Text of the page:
You’re not even supposed to be this public.
You stood out in a space that was 80% people of color. Your scruff and leather coat belied your notoriety. The managers and custodians stopped mopping to whisper to their co-workers as you passed by with the tacky cell phone pose. New York natives know not to gawk at people we’ve seen on TV, regardless of our perception about them. “Famous people” generally stroll through our city with little interruption from those of us who’ve been here before gentrification. They can buy their groceries, watch their movies, and dine at the local restaurant with little interruption. Perhaps you knew this about us and thought shopping with us on this quiet Sunday morning wouldn’t arouse much attention.
But I’m surprised lasers didn’t stream out of my eyes like Cyclops, burning your groceries and your scalp with equal force.
Even as you perused the produce, I couldn’t shake the images of you across the news, the braggart shaken off his pedestal. You’d spent years representing the worst of us only to have SWAT teams appear in your offices. Then, you re-emerged, ready to tell the country how you partook in sins. You helped foist a burgeoning dictator to the pinnacle of our executive branch and willingly provided white supremacy another level of prominence in a society already rife with suppression and disenfranchisement.
For years, you hid behind your profession, as if to say the suffering you’ve brought to millions across the world, including the policies and practices that have yet to come to fruition, were merely side effects of defending your client.
For a minute, I contemplated all the insults I had for you. This was a futile exercise for a man hated by so many across multiple ideologies. I looked at my wife, equally enraged that a person like you would share any space on this Earth with us, much less a space whose workers and shoppers mirror all of your former clients’ vitriol. (In truth, she had a bag of limes in her hand. I thought she might hurl them you. Consider yourself saved.)
Contrition is not justice. Testimonial is not justice. Embarrassment is not justice.
Philosopher Karl Popper once said that, in order for us to have a tolerant society, we necessarily need to be intolerant of the intolerant. I became the former intolerant.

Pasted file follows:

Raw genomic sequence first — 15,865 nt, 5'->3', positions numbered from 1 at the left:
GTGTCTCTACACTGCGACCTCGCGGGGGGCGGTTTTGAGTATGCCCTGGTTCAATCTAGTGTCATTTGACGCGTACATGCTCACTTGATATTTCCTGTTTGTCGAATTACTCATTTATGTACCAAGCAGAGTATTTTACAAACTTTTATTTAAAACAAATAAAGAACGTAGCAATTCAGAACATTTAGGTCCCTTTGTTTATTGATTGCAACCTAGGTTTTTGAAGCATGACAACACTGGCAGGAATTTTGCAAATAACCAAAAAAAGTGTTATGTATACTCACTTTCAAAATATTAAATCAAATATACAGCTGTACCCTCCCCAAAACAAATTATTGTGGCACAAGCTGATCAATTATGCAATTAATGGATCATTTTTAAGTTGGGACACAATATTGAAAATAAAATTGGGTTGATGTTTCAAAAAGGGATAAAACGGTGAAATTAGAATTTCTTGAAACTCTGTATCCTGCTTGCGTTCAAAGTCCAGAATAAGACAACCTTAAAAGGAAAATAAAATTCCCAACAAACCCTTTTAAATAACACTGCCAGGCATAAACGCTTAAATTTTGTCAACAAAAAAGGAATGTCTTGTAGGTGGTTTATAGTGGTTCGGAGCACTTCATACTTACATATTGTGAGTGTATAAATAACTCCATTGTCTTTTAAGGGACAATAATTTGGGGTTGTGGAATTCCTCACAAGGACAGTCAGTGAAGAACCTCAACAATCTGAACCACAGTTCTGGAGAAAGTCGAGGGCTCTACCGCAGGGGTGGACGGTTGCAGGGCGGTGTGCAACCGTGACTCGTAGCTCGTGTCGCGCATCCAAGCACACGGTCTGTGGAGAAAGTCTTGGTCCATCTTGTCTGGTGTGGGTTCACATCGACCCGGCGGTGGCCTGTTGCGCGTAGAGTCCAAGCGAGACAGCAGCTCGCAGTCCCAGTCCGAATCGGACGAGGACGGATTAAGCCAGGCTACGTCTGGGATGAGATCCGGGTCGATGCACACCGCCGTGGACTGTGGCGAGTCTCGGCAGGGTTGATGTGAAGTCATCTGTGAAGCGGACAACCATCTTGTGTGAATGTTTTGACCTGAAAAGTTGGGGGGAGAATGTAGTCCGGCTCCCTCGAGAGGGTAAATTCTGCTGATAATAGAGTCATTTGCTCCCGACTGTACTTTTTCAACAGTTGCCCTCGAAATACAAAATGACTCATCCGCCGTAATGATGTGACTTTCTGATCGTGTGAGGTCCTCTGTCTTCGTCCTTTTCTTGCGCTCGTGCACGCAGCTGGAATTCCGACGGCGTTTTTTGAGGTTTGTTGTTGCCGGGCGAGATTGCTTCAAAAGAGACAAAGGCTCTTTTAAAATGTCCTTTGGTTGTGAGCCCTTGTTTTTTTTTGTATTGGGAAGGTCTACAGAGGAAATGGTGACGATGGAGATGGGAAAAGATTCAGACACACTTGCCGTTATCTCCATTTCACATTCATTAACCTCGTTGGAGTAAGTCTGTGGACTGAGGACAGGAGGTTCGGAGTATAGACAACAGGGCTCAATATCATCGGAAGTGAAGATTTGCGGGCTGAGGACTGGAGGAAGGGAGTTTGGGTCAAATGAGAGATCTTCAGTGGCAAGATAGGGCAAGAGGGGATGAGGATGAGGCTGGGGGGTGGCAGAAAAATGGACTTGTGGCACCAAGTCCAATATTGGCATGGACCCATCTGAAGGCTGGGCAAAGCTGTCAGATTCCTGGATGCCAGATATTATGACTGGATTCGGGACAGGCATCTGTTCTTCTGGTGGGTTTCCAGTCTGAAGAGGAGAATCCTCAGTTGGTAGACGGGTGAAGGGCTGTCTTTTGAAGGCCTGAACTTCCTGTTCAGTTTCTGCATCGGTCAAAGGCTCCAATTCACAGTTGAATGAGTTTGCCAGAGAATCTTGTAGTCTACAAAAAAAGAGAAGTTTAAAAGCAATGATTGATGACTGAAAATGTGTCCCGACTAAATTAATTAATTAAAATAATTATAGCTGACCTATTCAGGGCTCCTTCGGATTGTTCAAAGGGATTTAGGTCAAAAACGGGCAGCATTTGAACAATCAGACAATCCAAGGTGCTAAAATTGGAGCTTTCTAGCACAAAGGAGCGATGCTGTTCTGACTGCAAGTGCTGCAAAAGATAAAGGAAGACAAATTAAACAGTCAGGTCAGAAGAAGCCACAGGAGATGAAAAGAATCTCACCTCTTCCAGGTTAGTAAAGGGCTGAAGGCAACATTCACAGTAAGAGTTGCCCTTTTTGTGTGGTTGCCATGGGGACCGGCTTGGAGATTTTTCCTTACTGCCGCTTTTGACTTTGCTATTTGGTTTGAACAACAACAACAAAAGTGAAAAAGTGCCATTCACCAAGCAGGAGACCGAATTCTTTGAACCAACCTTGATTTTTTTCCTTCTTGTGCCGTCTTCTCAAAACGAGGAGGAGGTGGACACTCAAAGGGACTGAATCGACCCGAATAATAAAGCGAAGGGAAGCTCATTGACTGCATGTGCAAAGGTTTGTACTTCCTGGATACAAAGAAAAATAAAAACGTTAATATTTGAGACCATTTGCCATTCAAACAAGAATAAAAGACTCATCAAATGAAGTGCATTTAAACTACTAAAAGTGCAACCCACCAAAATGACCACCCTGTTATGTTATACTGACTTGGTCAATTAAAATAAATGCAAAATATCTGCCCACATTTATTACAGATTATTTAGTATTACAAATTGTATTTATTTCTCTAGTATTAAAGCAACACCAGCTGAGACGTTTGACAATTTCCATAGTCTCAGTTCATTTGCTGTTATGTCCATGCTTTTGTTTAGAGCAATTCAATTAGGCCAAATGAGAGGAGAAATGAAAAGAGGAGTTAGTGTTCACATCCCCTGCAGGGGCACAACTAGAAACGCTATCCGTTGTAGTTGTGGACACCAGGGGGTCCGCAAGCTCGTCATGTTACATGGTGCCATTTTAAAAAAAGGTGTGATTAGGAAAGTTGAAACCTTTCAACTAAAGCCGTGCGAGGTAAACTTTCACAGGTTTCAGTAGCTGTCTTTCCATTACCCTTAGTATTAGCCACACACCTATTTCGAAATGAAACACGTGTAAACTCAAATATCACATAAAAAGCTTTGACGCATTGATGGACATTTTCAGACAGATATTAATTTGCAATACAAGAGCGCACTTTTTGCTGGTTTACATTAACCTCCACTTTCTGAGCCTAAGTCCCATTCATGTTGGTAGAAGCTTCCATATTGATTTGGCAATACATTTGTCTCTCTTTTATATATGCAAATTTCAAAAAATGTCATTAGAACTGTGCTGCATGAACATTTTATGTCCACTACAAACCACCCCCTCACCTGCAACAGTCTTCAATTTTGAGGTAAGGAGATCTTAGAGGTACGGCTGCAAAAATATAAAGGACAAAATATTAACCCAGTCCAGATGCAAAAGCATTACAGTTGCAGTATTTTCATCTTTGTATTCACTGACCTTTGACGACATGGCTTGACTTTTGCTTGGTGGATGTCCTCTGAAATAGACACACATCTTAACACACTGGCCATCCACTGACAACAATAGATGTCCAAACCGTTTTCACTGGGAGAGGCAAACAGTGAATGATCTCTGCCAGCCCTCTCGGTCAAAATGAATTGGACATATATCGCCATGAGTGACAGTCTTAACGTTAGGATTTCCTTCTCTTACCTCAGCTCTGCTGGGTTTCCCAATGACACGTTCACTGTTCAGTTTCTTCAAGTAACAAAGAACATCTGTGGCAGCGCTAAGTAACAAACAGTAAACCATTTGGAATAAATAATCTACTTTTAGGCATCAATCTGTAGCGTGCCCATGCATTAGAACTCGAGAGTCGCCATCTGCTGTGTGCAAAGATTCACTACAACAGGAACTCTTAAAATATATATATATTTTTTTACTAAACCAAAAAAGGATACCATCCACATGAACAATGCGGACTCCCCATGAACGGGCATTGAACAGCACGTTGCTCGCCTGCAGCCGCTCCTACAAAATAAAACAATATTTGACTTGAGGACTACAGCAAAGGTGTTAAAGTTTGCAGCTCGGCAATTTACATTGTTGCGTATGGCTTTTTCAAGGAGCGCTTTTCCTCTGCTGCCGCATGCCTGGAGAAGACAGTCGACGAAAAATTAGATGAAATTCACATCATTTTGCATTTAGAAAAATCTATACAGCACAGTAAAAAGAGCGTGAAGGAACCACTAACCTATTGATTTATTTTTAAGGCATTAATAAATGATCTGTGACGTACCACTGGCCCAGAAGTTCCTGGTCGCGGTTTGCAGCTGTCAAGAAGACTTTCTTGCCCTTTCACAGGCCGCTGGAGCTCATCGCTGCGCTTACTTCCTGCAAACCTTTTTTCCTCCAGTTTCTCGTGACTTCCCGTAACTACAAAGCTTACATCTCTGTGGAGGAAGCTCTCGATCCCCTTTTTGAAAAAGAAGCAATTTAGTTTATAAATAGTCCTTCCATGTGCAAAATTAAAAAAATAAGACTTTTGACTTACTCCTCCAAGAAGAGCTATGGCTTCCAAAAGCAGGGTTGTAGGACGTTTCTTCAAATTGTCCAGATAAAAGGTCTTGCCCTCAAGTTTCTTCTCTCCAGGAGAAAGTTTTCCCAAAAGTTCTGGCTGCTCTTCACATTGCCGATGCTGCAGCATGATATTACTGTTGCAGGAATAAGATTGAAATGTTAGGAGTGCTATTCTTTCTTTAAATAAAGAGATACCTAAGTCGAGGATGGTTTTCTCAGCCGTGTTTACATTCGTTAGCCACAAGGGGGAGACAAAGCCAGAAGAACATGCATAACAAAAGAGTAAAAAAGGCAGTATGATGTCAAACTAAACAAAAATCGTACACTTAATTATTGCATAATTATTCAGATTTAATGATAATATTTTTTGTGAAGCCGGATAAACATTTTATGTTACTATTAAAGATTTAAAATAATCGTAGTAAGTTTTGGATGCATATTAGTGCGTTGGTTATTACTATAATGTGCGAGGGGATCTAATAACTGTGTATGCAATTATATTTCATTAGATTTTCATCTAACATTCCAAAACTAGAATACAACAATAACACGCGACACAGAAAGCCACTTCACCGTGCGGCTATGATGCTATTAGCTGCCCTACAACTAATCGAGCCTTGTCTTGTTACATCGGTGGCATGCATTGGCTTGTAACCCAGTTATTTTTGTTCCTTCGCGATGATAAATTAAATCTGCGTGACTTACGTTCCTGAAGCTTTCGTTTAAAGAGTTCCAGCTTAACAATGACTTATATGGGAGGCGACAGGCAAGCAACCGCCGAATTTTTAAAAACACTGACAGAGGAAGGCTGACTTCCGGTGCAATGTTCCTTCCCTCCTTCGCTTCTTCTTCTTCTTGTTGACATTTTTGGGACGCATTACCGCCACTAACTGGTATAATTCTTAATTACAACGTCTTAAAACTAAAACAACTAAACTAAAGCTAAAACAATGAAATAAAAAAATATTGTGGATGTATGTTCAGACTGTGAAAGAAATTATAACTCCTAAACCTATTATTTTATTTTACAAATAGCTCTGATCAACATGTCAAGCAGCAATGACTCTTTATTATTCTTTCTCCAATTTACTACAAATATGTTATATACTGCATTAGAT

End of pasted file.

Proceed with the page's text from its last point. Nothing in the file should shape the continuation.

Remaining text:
As an educator with critical understandings of our country, I recognize that you – or whatever you believe you are now – are a symptom of a country unwilling to reckon with its own illnesses and actions. You wouldn’t have flourished in a country with principles and accountability, with many excesses and lack of regulation, with this much rancor against humans they treat so inhumanely. You might argue that our professions have us make difficult choices that stand in stark contrary to our personal beliefs about the people we serve. You might stymie the uninitiated, invite them to reconcile with their own wickedness, empathize with you as a man who ran into unlimited power, wealth, and grift.
But then the moment of honesty lies with yours.
Which authority made you change course? Was it your moral authority or the people with the handcuffs and the military training? When did the cost of treachery become too high? It wasn’t when your client, his cronies, and his party derided hundreds, if not millions, of people on social media, in rally speeches, his properties, or the House built by the enslaved on stolen lands. Your former client openly promotes “holding sites” for select immigrants. Your former client is openly hostile to people with religions he refuses to understand, including Muslims and Sikhs if he could ever differentiate. Your former client believes women’s bodies to be property akin to his other sources of emolument.
Most of your fellow shoppers don’t have the luxury of walking away from disasters even when we’re innocent.
I must have made a face because you changed lanes a few times after seeing me come in your direction. The store itself was telling you more than I ever could. You went to the cashier. You couldn’t pay our stories away. You are no hero. You will be remembered as a villain, if not vile.
Now, the disenfranchised have to – again – serve as custodians to a mess we did not create. We begrudge this of you. You – and so many of the people who once adored you – have created a mess beyond the pale.